Naples:life,death &
                Miracle contact: Jeff Matthews

                                                                            entry Sept 2015   Allegro ma non troppo #9  (original pub.  Lion Magazine, 1990)

    Why Did Van Gogh Cut off His Ear?

    There are many questions that have kept me pondering over the last half-century or so.         Many of them start with the famous "W's" of the journalistic lead: Who? What? Where?             When? Why? Thus: Where do we go when we die? What is the meaning of life? Why am I         me and not someone else? and, Who Put the Bomp in the Bomp, Bomp, Bomp that made         my baby fall in love with me? I am sure that you, too, have imponderables of your own             which keep you just as thought-ridden as mine keep me. For example, Why did Vincent Van     Gogh (image) Cut Off His Ear?

I recently suffered a self-inflicted bookwound called Life Histories and Psychobiography. Briefly, psychobiography tries to explain a person's life by psychological interpretation, using one or more particular theories of personality: Freudian, for example. One of the chapters in this book, indeed, asks the Van Gogh question. So imagine that this really is one of those questions you keep mulling over as you fall asleep at night. And, furthermore, imagine that perhaps you have toyed with a possible answer or two —something like, "Well, maybe he was in love." Now, unless self-mutilation seems to you a normal manifestation of human affection (in which case you need more help than I can provide), surely you will admit that as answers go, that one lacks the elegance of intellectual rigor, or, as we scholars say, "ain't got much goin' for it." Right you are.

Here, then, are some of the psychobiographic reasons that a few academic minds, stropped keen in the tonsorial towers of Academia, have come up with to explain why 35-year old Vincent Van Gogh, in the late evening of December 23, 1888, cut off his left ear, took it to a brothel, gave it to a prostitute named Rachael and asked her to "keep this object carefully".

1. He was tormented by homosexual conflicts. Thus, cutting off his own ear was a symbolic act of self-castration. Note, here, that the Dutch slang word for penis, lul, resembles the word for ear, lel ).

2. At the time of the incident, Van Gogh was sharing a house with Gaugin. The latter's overbearing presence reminded Vincent of his own father, whom he hated. In cutting off his own ear, Van Gogh was vicariously punishing his father, but by deflecting his hatred onto himself he was also punishing himself for committing the act. At the same time, by depositing his symbolic organ at the brothel, he was fulfilling his wish to have his mother.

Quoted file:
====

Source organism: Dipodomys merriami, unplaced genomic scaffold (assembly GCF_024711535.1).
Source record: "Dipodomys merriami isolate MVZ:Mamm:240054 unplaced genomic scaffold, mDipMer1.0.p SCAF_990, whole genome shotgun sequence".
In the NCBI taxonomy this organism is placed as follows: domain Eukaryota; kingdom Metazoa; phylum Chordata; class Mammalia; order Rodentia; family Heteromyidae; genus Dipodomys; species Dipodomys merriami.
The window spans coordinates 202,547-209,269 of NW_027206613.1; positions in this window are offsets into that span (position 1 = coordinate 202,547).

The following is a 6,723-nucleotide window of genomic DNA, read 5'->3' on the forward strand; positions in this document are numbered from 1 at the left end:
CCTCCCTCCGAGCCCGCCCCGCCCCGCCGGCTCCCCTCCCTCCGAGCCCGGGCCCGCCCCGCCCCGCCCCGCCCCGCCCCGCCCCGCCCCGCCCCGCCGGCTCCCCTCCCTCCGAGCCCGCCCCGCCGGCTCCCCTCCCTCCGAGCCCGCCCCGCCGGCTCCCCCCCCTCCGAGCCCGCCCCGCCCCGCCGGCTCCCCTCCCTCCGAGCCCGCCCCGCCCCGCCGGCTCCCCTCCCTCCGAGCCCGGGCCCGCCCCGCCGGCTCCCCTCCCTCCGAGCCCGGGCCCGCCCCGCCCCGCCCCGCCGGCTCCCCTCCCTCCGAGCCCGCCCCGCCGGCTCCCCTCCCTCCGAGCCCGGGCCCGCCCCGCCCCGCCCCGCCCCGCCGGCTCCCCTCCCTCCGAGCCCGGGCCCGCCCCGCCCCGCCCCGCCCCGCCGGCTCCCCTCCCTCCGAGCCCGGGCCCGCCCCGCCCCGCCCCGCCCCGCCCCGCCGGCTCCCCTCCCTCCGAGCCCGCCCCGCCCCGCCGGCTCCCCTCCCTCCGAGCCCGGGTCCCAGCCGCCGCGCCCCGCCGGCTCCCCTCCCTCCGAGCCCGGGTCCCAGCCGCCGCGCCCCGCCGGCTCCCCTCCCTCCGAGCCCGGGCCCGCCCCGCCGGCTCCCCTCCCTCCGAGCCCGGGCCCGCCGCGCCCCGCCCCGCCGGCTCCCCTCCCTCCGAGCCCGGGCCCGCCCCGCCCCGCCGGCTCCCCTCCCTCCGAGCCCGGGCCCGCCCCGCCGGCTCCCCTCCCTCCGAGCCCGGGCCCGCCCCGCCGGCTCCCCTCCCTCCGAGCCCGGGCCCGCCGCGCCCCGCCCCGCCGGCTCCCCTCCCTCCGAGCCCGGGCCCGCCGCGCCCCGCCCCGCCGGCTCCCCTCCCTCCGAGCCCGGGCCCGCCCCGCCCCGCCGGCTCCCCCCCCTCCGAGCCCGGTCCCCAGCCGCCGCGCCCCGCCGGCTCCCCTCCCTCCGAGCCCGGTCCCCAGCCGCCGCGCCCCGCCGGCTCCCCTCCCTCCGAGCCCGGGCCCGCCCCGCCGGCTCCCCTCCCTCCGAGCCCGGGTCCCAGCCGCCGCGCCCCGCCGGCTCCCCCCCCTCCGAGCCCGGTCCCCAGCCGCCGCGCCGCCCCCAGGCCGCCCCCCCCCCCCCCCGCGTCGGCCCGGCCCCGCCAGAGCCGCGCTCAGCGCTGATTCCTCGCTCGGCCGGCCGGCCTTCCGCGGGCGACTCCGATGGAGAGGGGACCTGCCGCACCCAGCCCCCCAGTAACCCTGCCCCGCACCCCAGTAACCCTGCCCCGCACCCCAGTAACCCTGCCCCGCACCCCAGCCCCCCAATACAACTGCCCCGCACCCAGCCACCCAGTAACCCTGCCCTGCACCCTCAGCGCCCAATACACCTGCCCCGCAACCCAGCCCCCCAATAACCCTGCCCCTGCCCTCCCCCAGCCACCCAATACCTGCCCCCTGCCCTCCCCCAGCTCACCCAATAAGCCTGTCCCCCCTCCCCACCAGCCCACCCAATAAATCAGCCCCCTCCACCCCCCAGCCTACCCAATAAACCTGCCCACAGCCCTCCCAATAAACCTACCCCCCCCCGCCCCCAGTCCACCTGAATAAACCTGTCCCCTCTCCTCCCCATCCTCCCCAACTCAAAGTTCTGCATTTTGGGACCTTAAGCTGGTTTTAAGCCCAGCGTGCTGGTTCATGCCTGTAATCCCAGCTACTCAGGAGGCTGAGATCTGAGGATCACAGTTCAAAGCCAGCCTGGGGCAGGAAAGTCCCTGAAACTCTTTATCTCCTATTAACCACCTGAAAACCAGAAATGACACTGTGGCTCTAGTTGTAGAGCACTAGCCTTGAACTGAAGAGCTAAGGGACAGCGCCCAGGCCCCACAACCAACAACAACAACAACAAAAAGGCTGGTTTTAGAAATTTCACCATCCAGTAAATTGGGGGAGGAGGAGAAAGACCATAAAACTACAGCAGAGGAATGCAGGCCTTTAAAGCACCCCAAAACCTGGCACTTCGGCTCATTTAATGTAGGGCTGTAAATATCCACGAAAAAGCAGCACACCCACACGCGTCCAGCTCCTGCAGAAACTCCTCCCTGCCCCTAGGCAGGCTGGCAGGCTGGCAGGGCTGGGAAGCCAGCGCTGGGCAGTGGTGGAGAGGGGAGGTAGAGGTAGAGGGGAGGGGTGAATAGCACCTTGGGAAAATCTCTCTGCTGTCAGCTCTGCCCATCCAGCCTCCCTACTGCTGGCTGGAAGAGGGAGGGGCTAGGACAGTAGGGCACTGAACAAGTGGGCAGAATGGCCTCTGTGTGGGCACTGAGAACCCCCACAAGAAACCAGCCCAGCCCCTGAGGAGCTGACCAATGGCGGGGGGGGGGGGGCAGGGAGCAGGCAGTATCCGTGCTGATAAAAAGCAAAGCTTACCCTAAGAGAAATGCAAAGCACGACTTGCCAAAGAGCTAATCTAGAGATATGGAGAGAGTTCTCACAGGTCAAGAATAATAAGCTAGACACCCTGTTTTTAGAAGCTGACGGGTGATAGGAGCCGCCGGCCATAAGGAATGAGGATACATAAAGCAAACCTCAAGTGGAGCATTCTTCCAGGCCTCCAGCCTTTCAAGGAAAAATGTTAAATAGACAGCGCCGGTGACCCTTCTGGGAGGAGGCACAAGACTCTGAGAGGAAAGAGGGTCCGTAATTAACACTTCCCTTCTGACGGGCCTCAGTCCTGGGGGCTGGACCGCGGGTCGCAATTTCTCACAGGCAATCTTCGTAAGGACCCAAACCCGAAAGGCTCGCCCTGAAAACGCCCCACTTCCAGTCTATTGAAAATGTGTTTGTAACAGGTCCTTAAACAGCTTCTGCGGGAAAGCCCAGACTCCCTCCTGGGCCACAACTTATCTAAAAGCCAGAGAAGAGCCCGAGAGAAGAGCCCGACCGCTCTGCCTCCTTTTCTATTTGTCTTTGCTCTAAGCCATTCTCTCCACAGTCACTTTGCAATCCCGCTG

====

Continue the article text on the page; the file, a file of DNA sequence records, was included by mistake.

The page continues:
3. Van Gogh was influenced by bullfights he had seen recently. In such events the matador is given the ear of the bull as an award, displays his prize to the crowd and then gives it to the lady of his choice. Vinnie cut off his ear as if he were the vanquished bull and the victorious matador at the same time.

4. The incident occurred at the same time as the Jack the Ripper killings, which are known to have spawned a number of "copy-cat" murders. As a masochist instead of a sadist, it is conceivable that Van Gogh would reverse Jack's act, mutilating himself and bringing the ear to a prostitute.

5. Vincent may have been acting out an incident which, indeed, he had actually tried to paint earlier that same year. It is the biblical scene in which Simon Peter "smites off" the ear of one of the high priest's servants who has come to seize Christ.

There are a number of others. They may view Van Gogh's ear as a symbol of his own sex organ, or tie in his love or hatred of one or both his parents, or see him psychotically acting out external or historical events. Not many of them deal with obvious answers, such as that Van Gogh cut off his ear in order to make his hat fit better, or that he was trying to paint and shave at the same time and —well, accidents happen. This may not satisfy the intellectuals among you, who like the idea that maybe Napoleon's conquests were a sublimation of his sense of inferiority at his short stature, or that Einstein's preoccupation with the speed of light can be traced to his unsatisfactory sex-life, or that Columbus' wanderings were a manifestation of his unwillingness to forge lasting relationships. Well, then, for you: forget Freud—try Disney! Yes, maybe we are dealing with a manifestation of the infamous Dumbo Rejection Syndrome! By lopping off his lobe Van Gogh was rejecting (1) American cartoons, and, thus, (2) American materialism, a caricature ("cartoon") of true spiritual values, and, thus, (3) American Everything Else. In a single razor-like leap of the intellect, he was anticipating by a century the objections of French intellectuals to the opening of Euro Disneyland near Paris. Of course, Van Gogh was Dutch, not French, but France is not too far from Holland, so it all ties in pretty neatly, if you ask me.

What about Rachael? Well, Rachel is derived from the ancient Hebrew word, rahel, meaning a female sheep. I'll let ewe figure that one out.

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